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EU insurers' capital regime deadline still achievable -regulator
September 13, 2012 / 2:26 PM / 5 years ago

EU insurers' capital regime deadline still achievable -regulator

VIENNA, Sept 13 (Reuters) - The European Union could avoid an embarrassing delay to its Solvency II capital regime for insurers by agreeing to phase in parts that have become bogged down in political wrangling, the head of its insurance regulator said on Thursday.

The new regime, originally intended to come into force this year, is aimed at making insurers hold capital in strict proportion to the risks they underwrite and is expected to usher in higher capital requirements for much of the industry.

“I think it continues to be possible to have the starting of the process on January 1, 2014, and use appropriate transition periods to deal with the situations we have under discussion,” Gabriel Bernardino, chairman of the European Insurance and Occupational Pension Authority, told reporters at a conference in Vienna.

“Of course, as time goes by ... it is becoming more challenging.”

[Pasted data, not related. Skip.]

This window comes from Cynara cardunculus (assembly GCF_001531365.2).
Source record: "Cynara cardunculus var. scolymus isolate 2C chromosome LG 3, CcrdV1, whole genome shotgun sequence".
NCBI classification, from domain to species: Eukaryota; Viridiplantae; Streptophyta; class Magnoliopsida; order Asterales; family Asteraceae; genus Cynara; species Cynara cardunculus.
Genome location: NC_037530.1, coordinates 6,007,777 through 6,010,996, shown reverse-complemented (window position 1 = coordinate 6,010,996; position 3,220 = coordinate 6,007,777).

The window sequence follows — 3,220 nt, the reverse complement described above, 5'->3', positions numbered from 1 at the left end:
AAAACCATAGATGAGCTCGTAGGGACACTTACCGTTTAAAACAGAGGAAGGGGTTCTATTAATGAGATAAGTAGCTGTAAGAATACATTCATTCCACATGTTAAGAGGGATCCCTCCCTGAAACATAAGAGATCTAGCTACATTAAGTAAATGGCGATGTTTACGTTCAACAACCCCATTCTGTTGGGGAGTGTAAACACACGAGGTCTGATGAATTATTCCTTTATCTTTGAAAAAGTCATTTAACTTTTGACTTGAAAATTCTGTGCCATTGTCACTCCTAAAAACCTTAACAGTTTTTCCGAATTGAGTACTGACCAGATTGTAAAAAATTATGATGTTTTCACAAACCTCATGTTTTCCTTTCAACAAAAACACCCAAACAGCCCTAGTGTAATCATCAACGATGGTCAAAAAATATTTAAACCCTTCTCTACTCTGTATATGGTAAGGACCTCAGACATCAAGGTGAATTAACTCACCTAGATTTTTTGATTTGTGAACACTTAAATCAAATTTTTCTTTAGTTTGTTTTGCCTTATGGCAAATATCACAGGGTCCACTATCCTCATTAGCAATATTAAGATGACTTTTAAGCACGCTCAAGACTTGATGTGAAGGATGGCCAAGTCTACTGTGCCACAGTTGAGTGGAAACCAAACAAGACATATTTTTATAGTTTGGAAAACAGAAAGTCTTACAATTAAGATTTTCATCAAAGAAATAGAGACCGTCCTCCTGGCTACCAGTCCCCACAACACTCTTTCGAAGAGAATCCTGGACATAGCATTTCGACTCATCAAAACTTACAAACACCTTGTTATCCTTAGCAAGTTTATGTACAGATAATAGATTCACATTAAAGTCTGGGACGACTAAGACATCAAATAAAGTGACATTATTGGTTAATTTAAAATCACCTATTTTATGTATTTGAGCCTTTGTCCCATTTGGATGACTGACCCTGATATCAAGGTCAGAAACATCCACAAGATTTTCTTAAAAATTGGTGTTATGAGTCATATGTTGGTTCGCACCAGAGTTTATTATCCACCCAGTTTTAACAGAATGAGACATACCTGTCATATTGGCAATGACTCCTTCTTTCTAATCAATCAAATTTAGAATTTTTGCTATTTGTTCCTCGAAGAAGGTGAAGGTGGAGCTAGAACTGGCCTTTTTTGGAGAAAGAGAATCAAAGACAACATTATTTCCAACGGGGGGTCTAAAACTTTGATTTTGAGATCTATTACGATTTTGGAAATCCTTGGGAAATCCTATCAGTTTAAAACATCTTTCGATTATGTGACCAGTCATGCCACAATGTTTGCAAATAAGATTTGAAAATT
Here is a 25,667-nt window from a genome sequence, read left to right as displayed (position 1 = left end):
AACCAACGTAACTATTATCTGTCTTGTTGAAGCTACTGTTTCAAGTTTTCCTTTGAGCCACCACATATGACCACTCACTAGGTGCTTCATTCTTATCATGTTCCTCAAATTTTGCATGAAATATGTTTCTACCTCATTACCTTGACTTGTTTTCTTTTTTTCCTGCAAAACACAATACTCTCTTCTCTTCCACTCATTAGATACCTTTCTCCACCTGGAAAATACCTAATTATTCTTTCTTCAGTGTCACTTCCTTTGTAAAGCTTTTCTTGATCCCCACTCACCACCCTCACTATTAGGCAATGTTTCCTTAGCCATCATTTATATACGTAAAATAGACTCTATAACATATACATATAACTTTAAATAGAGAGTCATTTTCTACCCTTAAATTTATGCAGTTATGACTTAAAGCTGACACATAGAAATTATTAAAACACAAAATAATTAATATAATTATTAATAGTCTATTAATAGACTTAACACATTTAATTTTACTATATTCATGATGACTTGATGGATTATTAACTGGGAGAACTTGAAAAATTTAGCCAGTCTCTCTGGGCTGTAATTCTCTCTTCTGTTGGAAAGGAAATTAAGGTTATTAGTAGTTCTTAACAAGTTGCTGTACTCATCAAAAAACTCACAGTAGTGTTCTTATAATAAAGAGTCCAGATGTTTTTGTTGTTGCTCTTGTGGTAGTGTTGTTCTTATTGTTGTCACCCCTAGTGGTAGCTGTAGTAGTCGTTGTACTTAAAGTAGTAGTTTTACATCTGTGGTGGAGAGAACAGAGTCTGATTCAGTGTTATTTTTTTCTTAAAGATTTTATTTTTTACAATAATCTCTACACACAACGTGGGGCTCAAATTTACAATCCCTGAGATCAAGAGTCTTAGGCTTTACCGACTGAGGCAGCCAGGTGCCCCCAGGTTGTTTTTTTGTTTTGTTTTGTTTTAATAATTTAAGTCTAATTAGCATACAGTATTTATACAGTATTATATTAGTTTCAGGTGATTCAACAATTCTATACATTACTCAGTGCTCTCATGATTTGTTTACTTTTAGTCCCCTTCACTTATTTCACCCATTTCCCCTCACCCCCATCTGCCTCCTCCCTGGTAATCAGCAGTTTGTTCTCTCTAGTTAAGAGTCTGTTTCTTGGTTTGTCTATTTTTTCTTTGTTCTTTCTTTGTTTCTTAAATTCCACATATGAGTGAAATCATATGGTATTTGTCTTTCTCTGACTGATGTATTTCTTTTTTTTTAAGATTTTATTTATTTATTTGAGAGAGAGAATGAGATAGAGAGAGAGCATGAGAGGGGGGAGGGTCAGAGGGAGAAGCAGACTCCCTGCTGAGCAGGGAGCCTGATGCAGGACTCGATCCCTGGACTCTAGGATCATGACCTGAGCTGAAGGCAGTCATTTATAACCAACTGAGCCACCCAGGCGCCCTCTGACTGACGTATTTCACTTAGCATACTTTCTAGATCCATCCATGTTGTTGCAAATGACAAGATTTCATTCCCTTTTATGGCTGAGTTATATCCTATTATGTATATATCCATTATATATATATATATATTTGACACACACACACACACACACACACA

In July, EU lawmakers and officials failed to agree a final draft of Solvency II before the European Parliament went on its summer break, pushing back a parliamentary vote on the proposals until late 2012, and putting the rest of the legislative timetable at risk.

Talks aimed at ironing out disagreements over the final shape of the rules are due to resume in Brussels next week, Bernardino said.

EU countries differ over how the capital buffer for long-term life insurance contracts should be calculated, a key consideration for the pensions industry.

Further delays to Solvency II, 10 years in the making, would anger insurers who say prolonged uncertainty over their future capital requirements has deterred investors from buying their shares.

It would also dent the international credibility of the EU, which had intended Solvency II to be a global benchmark for other countries’ rules.

Still, some insurers have complained about the cost of complying, while others fear the regime could make their overseas units less competitive against local rivals.

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